CPRE Kent has welcomed many elements of Swale Borough Council’s draft local plan – in particular its focus on the development of brownfield sites and regeneration of urban areas. But we believe the jobs target of 7,000 is unachievable and want more greenfield sites protected.
“We support the brownfield regeneration opportunities which could breathe life back into Sittingbourne town centre and boost Queenborough and Rushenden on the Isle of Sheppey,” said Brian Lloyd, Senior Planner at CPRE Kent. “However, we believe that the extent of the greenfield allocations is unnecessary and will either damage the countryside or impinge on a sensitive countryside gap.”
CPRE Kent last week (January 30) submitted a full response to Swale Borough Council on its draft local plan.
In our comments, we accept the housing target of 10,800 new homes by 2031 and support the council in its reasons for not opting to include a higher figure despite demands for this from the house building industry. However, we believe the employment target of 7,000 new jobs by 2031 is unachievable and will unnecessarily increase the pressure for more housing. We suggest that 4,000 would be more realistic.
We also believe the housing supply has been underestimated and so some greenfield housing sites could be removed from the plan – in particular land north of Key Street, Sittingbourne (30 homes) and land north east of Sittingbourne (106 homes).
We generally accept the following major sites:
- NW Sittingbourne – although a large greenfield site, this is a self-contained area between the town and the A249 and will offer substantial opportunities for housing and the provision of open space and major landscaping;
- Frognal Lane, Teynham, which also has the support of the Parish Council
- Sites at the Western Link and Oare Gravel Workings in Faversham – both brownfield sites.
Mr Lloyd said: “We are generally supportive of much of the plan and are particularly pleased it recognises the importance of tranquillity and it has reinstated the important local countryside gaps, retained designated areas of high landscape value and also designates a number of local green spaces.”
CPRE Kent continues to oppose the proposed greenfield mixed-use site at Lady Dane Farm on the east of Faversham. Although Swale Borough council has already resolved to grant permission, we are opposing a proposed second phase of development here.
We object to the following proposed greenfield employment sites:
- Land south of Kemsley Mill, Sittingbourne;
- Land at West Minster, Sheppey;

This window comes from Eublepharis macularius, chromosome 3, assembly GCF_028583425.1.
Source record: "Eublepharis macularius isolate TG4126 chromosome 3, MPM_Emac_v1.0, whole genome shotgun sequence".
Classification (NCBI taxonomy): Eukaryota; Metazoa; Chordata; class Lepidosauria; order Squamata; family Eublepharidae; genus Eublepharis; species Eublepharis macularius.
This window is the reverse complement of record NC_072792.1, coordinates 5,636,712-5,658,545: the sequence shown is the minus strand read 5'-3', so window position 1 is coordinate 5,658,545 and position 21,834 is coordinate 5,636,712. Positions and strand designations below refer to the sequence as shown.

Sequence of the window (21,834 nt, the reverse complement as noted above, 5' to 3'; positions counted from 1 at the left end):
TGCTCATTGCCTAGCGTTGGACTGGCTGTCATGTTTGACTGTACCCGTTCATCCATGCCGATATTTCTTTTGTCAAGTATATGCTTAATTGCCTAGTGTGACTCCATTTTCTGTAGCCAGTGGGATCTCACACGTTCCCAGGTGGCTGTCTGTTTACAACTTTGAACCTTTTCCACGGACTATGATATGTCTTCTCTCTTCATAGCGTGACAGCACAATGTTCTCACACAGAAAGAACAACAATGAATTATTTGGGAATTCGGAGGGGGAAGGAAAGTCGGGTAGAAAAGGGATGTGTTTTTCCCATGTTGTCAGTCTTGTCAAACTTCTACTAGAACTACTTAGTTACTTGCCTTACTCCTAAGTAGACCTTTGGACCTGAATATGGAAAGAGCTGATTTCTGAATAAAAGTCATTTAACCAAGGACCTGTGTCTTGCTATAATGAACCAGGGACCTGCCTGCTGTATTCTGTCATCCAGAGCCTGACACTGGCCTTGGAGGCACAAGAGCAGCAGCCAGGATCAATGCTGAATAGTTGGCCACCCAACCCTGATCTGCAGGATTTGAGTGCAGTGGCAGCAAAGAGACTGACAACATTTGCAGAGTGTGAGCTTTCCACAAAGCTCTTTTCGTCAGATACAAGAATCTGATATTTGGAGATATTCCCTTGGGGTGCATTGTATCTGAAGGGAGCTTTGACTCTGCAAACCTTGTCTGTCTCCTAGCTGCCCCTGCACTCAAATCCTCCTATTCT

- Land at Whiteway Road Queenborough;
- Land north of Swale Way, part of the larger development in NW Sittingbourne.
“We don’t believe these sites are needed – if developed into factories and other industrial buildings it would have a huge impact on our landscapes and, in the case of Swale Way, remove a precious green gap between Sittingbourne and Iwade” said Mr Lloyd.
In transport issues, CPRE Kent objects to the final leg of the Sittingbourne Northern Relief Road around Bapchild and the identification of an ‘area of search’ for it, saying it is neither needed nor justified. And we are concerned that the plan takes no action to improve Junction 5 of the M2 even though the plan openly admits this “is the single greatest transport constraint in the borough”.
We have also objected to the identification of longer term development opportunities at Sheerness Port and the Kent Science Park and for a Sittingbourne Southern Relief Road (SSRR). We contend that it is premature to signpost these proposals for the future without providing more detail about what exactly is proposed and the evidence that justifies them.
Mr Lloyd explained: “These are major development proposals, and, in the case of the expansion of the Kent Science Park and the provision of the SSRR, will be very damaging to the landscape south of Sittingbourne. We are most concerned that their inclusion in the plan now will in the future be used as the justification for including them in a future plan, even though nobody would have had the chance to challenge them now. If these are important longer term proposals then the Council needs to set out in this plan what they have got in mind so that people can make informed comments on them now.”
To read our comments in full click here
To read a summary of our main points click here
February 3rd 2015.